Pittsburgh Pirates: Losing isn’t eternal (or is it?)

Gene Alley

Gene Alley played 11 seasons, all for the Pirates from 1963-1973, and retired with 999 hits. Twice an All-Star, twice a Gold Glove winner, twice finished in the MVP voting (11th and 26th), hit .299 in 1966 and .287 in 1967. Not nearly as good in the postseason, where Alley was 1-for-27, including 0-for-16 in the 1972 NLCS.

I feel like I’m knocking on heaven’s door: It’ll be a couple of years before the best of the next generation of potential stars — Gerrit Cole, Jameson Taillon and Josh Bell — arrive. In the meantime, pitcher Kyle McPherson and outfielder Starling Marte will have to suffice. McPherson is taking the scenic route to the majors — it took five seasons to reach AA and he made multiple appearances at three stops. But he throws strikes (93 walks in 530.2 minor league innings) and gets enough outs (2.96 ERA last year) to be serviceable. Marte has so little plate discipline, he might sprain a wrist on a pitchout. But he can hit (.309 career minor league average), run (20 steals in four straight seasons), and has enough power (.500 slugging in AA last year) to be useful despite his anxiousness. Like Pirates fans, he just needs a little more patience.

What is this man doing here? Three major-league teams have called on Jo-Jo Reyes, and three teams’ fans have called him No-No Reyes. In five years for the Braves, Jays and Orioles, Reyes has compiled the following numbers: 12 wins and 26 losses, a 6.05 ERA, a .300 batting average against, a .502 slugging percentage against. That Reyes is 27 is no longer an advantage: it just means he can perform poorly longer than, say, Jamie Moyer. There comes a time to admit that no matter Reyes’ minor-league stats (41-23, 3.51 ERA, 526 hits in 585 innings), he’s not a major-league pitcher. Not even for the Pirates.

What he said: Casey McGehee on hitting .223 in 2011 while the Brewers won the NL Central: “I don’t know if frustrating even begins to describe what was going on last year,” said McGehee to the Pittsburgh Post Gazette. What he meant: “If I can handle that, 90 losses is a piece of cake.”

Outlook: The poet Alexander Pope wrote that “hope springs eternal in the human breast. Man never is, but always To be blest.” Obviously Pope wasn’t a Pirate fan; he died in 1744, or shortly before the Pirates stopped winning.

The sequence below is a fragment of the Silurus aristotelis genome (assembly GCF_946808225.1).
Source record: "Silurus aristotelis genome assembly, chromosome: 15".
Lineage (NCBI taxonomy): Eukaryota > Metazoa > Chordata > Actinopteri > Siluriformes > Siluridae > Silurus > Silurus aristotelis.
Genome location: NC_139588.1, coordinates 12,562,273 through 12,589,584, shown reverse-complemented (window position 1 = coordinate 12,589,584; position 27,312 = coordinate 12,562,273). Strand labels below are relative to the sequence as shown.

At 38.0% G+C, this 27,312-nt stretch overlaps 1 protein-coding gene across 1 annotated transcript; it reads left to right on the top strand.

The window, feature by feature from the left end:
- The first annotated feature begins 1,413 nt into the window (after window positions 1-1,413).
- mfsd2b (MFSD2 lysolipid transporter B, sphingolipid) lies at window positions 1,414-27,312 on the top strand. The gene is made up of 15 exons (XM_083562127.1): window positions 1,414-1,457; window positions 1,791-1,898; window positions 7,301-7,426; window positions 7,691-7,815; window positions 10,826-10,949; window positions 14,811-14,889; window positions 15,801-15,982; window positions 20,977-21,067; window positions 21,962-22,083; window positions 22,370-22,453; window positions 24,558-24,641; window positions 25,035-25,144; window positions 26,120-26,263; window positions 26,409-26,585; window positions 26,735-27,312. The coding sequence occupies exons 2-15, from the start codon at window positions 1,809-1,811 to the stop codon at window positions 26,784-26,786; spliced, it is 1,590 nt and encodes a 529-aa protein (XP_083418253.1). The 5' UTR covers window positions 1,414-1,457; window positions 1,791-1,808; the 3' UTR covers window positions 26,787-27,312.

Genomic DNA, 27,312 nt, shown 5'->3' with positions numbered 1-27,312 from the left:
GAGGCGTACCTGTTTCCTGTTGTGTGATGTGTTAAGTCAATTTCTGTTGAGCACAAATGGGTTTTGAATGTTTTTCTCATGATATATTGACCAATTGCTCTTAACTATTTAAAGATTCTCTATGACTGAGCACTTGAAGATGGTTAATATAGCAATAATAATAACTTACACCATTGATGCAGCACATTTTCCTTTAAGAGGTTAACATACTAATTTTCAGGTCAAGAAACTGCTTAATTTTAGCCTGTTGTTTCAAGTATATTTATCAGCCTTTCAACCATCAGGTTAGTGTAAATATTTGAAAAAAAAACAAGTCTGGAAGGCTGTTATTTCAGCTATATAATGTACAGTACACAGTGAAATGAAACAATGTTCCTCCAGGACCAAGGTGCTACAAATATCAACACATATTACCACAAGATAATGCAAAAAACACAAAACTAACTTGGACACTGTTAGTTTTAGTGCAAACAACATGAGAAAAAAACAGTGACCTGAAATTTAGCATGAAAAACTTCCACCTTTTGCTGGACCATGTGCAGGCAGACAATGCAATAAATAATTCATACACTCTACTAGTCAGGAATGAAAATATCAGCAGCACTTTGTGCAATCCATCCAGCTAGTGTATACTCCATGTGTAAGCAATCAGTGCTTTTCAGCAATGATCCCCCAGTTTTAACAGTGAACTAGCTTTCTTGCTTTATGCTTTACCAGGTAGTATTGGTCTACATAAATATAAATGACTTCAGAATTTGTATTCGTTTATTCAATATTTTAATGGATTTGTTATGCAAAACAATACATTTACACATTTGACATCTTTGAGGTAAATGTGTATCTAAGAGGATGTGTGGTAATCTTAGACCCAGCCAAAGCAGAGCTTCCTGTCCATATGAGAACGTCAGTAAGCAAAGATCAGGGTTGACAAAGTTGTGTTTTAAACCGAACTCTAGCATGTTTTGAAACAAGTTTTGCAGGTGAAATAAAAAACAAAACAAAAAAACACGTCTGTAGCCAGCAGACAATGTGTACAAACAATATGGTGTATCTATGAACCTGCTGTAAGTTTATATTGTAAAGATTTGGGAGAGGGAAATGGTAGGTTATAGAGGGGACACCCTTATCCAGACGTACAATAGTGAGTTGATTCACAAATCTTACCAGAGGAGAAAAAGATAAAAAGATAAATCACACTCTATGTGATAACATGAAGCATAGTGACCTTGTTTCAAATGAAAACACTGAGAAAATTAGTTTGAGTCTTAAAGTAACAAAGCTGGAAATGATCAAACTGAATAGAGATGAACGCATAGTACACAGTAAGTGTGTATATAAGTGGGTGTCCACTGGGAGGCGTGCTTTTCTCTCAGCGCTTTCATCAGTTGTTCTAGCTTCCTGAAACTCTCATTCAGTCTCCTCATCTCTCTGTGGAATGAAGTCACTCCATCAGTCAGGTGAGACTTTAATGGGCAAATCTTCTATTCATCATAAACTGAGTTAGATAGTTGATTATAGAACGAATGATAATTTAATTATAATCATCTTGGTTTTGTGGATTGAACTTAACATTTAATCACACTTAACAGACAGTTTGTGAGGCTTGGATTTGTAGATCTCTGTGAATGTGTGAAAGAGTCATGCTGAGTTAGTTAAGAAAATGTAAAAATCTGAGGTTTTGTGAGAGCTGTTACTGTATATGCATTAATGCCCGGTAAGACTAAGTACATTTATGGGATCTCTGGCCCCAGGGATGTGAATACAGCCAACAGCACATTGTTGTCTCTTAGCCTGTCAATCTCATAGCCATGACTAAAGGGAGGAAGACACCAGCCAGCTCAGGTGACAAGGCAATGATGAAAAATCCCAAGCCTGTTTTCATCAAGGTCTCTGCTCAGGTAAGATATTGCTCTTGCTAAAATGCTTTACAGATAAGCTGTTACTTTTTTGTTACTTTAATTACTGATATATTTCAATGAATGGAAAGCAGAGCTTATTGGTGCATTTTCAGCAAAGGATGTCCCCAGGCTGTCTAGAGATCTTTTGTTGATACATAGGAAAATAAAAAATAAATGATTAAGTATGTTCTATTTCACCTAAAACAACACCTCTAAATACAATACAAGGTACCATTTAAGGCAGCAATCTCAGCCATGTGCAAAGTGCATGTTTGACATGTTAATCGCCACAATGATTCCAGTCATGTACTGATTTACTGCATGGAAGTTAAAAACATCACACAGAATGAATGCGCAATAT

That was actually in 1992, when Sid Bream slid under Mike LaValliare to complete the Pirates’ best imitation of the Buffalo Bills (but only after Jose Lind erred and home plate ump John McSherry squeezed Pirates closer Stan Belinda). Since then, Pirates fans have endured 19 straight losing seasons, the last seven of which the team has lost 90 games or more.

2012 isn’t off to a good start with the news Friday that starting pitcher A.J. Burnett, the team’s most important acquisition of the offseason, could miss the first two months of the season. Ironically Burnett was injured while practicing bunting; batting behind Clint Barmes, there won’t be much need for it.

The Pirates are likely to have a 20th straight losing season in 2012, but they cut their losses by 15 from 2010 to 2011 and they’re just as likely to cut a few more this year. But temper the optimism — .500 might be achieveable, contention won’t be until Cole, Taillon and Bell justify their draft status.

The Pirates have too many starting pitchers to whom the sixth inning is the end of the journey, and too many batters who strike out far more than they walk. Andrew McCutchen, the best so far of the 2009 rookie center field class (sorry Colby Rasmus and Dexter Fowler), and Jose Tabata are the exceptions; other than those two, the projected Pirate starters walked 244 times last year and fanned 599 times.

With the Pirates’ pitchers, that’s not going to generate enough offense to win more than half their games.

Team song: Jimmy Buffett: A Pirate (Fan) Looks At 40 (Years of Losing)

Suggested lyrics:

Yes I am a Pirate fan
About 40 years too late
Stargell don’t thunder
and Clemente don’t plunder
Poor McCutchen’s just a victim of fate

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